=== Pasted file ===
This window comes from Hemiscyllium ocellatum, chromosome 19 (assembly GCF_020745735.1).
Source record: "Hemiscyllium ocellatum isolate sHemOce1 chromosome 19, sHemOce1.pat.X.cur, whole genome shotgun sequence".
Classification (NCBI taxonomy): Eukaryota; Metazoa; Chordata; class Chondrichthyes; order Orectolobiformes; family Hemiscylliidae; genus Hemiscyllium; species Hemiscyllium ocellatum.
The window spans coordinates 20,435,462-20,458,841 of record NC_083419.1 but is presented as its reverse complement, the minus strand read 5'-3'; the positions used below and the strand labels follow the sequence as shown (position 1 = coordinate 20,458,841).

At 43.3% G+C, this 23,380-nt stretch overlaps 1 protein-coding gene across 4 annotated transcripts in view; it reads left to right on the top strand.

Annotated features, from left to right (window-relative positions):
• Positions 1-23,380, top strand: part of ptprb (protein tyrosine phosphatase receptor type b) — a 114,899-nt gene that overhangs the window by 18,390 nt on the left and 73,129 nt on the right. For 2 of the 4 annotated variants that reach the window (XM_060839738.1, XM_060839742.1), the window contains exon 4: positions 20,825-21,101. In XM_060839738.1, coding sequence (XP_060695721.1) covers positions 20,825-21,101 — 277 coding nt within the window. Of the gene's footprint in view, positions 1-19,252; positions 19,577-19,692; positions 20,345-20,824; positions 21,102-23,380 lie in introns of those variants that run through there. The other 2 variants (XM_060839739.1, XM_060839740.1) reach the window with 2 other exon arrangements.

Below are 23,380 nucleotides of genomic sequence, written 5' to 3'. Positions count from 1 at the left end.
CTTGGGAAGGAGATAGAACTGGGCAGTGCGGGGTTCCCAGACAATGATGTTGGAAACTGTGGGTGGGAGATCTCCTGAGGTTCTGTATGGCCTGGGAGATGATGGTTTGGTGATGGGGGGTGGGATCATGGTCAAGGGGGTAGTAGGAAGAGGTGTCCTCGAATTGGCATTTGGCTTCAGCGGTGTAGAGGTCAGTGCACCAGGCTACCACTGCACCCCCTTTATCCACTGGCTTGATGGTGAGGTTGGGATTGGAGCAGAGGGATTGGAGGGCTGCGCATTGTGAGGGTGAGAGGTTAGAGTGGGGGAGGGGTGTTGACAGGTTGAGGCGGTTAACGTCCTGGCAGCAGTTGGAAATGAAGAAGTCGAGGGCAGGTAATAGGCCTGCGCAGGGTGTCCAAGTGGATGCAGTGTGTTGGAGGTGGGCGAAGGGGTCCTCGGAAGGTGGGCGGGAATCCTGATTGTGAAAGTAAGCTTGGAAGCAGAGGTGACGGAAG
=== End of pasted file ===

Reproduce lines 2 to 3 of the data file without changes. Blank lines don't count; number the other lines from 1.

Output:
Source record: "Hemiscyllium ocellatum isolate sHemOce1 chromosome 19, sHemOce1.pat.X.cur, whole genome shotgun sequence".
Classification (NCBI taxonomy): Eukaryota; Metazoa; Chordata; class Chondrichthyes; order Orectolobiformes; family Hemiscylliidae; genus Hemiscyllium; species Hemiscyllium ocellatum.